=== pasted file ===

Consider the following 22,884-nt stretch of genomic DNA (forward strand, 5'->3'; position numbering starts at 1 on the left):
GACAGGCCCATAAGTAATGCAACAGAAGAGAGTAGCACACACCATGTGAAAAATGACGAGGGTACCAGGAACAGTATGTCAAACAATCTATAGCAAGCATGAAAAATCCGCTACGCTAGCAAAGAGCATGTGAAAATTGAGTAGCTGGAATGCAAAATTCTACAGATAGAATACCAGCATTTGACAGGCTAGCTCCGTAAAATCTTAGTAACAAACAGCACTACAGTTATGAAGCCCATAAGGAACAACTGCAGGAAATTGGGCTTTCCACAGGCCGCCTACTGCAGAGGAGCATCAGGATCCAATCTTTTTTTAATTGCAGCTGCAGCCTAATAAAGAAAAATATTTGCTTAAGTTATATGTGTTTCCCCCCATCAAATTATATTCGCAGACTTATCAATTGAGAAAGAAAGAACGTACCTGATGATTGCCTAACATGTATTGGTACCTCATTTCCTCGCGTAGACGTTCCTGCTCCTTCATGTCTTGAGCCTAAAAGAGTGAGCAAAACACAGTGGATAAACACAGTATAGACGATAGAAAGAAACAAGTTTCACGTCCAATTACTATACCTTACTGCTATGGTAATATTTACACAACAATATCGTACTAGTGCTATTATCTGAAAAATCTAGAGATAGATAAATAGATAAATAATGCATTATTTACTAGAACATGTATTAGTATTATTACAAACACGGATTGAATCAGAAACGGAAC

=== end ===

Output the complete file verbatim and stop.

Consider the following 22,884-nt stretch of genomic DNA (forward strand, 5'->3'; position numbering starts at 1 on the left):
GACAGGCCCATAAGTAATGCAACAGAAGAGAGTAGCACACACCATGTGAAAAATGACGAGGGTACCAGGAACAGTATGTCAAACAATCTATAGCAAGCATGAAAAATCCGCTACGCTAGCAAAGAGCATGTGAAAATTGAGTAGCTGGAATGCAAAATTCTACAGATAGAATACCAGCATTTGACAGGCTAGCTCCGTAAAATCTTAGTAACAAACAGCACTACAGTTATGAAGCCCATAAGGAACAACTGCAGGAAATTGGGCTTTCCACAGGCCGCCTACTGCAGAGGAGCATCAGGATCCAATCTTTTTTTAATTGCAGCTGCAGCCTAATAAAGAAAAATATTTGCTTAAGTTATATGTGTTTCCCCCCATCAAATTATATTCGCAGACTTATCAATTGAGAAAGAAAGAACGTACCTGATGATTGCCTAACATGTATTGGTACCTCATTTCCTCGCGTAGACGTTCCTGCTCCTTCATGTCTTGAGCCTAAAAGAGTGAGCAAAACACAGTGGATAAACACAGTATAGACGATAGAAAGAAACAAGTTTCACGTCCAATTACTATACCTTACTGCTATGGTAATATTTACACAACAATATCGTACTAGTGCTATTATCTGAAAAATCTAGAGATAGATAAATAGATAAATAATGCATTATTTACTAGAACATGTATTAGTATTATTACAAACACGGATTGAATCAGAAACGGAAC